Owen Marecic is the Stanford Cardinal MVP

Robert PachecoContributor IAugust 27, 2010

LOS ANGELES, CA - NOVEMBER 14:  Fullback Owen Marecic #48 of the Stanford Cardinal scores on a four yard touchdown reception against cornerback Kevin Thomas #15 of the USC Trojans on November 14, 2009 at the Los Angeles Coliseum in Los Angeles, California.  Stanford won 55-21. (Photo by Stephen Dunn/Getty Images)
Stephen Dunn/Getty Images

Every fall, college students across the land settle back into a routine. They go to Target and buy half the store to outfit their dorm rooms. They buy their weight in "Top Ramen." They check in for class, stop at the team store and buy that necessary foam finger and Nike approved face paint. They meet on the quads and discuss revelries past and revelries future. And they talk about the team. Their team.

The student body of Stanford University are no different than any other college (save a G.P.A. point or two), and they have a lot to talk about.

USC is upset and looking to extract vengeance for the 55-21 drubbing they received last year. It's hard to work up the necessary hate needed for vengeance when you are not bowl season eligible, you're heading to "The Farm," and Lane Kiffin is your coach... for now.

The schedule is set up against the Cardinal with trips to Notre Dame, Oregon, Washington, Arizona State, and Cal Berkeley. Also, you have Andrew Luck ready to be let loose on the BCS.

Everybody knows about Andrew Luck and his talent, but it will be discussed again in depth. Conversations will dwell on who will take over for Toby Gerhart. Those conversations will devolve into arguments and factions will form with camps for 218-pound senior Jeremy Stewart and 216-pound sophomore Tyler Gaffney. Some will talk about the outstanding recruiting class Harbaugh finagled.

Most people aren't aware of the newly named Captain of the Cardinal football team. They should be. Coach Harbaugh certainly hasn't been keeping mum about how enthralled he is by Owen Marecic. Earlier this summer Coach Harbaugh claimed that Marecic is "The perfectly engineered football player."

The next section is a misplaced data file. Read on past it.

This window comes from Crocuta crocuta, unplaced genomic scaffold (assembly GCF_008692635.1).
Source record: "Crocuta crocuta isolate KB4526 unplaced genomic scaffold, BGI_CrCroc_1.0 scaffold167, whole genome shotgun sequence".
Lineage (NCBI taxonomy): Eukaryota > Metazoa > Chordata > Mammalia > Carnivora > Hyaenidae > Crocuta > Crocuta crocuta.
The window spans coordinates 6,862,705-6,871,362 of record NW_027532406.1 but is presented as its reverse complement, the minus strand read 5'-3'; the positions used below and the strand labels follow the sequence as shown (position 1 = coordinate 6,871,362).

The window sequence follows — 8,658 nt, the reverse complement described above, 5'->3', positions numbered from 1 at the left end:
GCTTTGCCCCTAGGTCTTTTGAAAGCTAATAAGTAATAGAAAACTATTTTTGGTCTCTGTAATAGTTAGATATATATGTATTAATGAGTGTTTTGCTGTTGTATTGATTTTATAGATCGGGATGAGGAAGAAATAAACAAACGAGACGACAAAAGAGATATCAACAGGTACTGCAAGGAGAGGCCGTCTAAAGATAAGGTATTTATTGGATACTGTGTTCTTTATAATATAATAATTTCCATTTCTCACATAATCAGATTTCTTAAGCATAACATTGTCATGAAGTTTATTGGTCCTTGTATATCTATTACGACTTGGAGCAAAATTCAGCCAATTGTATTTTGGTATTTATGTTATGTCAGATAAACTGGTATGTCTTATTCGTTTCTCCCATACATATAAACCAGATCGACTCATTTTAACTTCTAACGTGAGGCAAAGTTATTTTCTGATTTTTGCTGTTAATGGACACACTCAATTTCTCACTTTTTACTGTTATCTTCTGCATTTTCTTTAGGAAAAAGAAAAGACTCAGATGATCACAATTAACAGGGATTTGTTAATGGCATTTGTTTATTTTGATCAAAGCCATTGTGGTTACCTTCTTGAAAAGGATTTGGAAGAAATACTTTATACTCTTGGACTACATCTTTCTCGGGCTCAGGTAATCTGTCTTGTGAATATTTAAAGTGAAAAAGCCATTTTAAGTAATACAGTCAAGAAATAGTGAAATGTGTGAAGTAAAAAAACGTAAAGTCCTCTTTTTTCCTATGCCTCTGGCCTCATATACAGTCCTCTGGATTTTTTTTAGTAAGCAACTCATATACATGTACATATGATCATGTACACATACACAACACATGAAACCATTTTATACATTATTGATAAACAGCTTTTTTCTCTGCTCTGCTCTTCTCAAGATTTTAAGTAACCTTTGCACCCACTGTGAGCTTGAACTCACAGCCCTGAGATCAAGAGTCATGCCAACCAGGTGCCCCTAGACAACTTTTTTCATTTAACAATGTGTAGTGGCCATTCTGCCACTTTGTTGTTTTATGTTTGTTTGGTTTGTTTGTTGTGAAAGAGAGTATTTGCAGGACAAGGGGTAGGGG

If you looked closely, you saw Owen Marecic flash across your TV screen in front of Toby Gerhart, allowing him to devour defenders. Marecic, a bone-crushing Fullback, is listed at 6-1 and 245 going into his senior season. No matter the running back selected to trail Marecic through holes this year, their success will be predicated upon the blocking of Marecic.

"He is the perfect football player." Harbaugh said. "In all my 30-plus years I've been around the game, I've never seen a guy who does everything right the first time."

High and lofty praise, indeed.

Many have dismissed this as what has come to be known in the Pac-10 as "Harbaugh Hyperbole," dismissing Marecic as merely Harbaugh's pet project.  Marecic may have been a pet project last year, but he will be the main cog for the Stanford running game as well as a key instrument of destruction on the defense. Coach Harbaugh challenged Owen Marecic many times throughout this summer. Trying to see where the kids breaking point was. He didn't find it.

For the young man's efforts and work ethic, Coach Harbaugh has also named him a starter at linebacker.

"If Owen were to be hurt," Harbaugh said, "we'd have two starters out instead of one."

Asked about how he felt to be named a starter on both sides of the ball, Marecic replied, "You have plenty of time to get work on both sides of the ball. You just may not have as much time to get water or hang out on the sidelines."

Harbaugh has admittedly said that the defense was what needed to come the farthest this offseason. An obvious statement to any of us who saw Wake Forest come back from a 17-3 score at halftime to win the game 24-17. Ask any BCS coach and they will tell you that they can sleep better at night having lost in a blow out, than they can when their team blows a 14-point halftime lead.

To ensure that end, he has placed Owen Marecic in a leadership position on both sides of the ball, as well as naming him one of the 3 captains of the team. A bold move by a coach that is typically reserved in his praise, criticism, and willingness to push a players limits.

Marecic won't win the Butkus award as College Football's premier linebacker. Nor will he shine on highlight reels with 20 yard runs out of the backfield. But if you pay attention this year, looking to the edges of your television screen, you will see a blur of cardinal and white leveling the opposition in a manner of controlled mayhem. And the success of the Stanford Cardinal this year will depend most heavily upon how much mayhem Marecic can provide.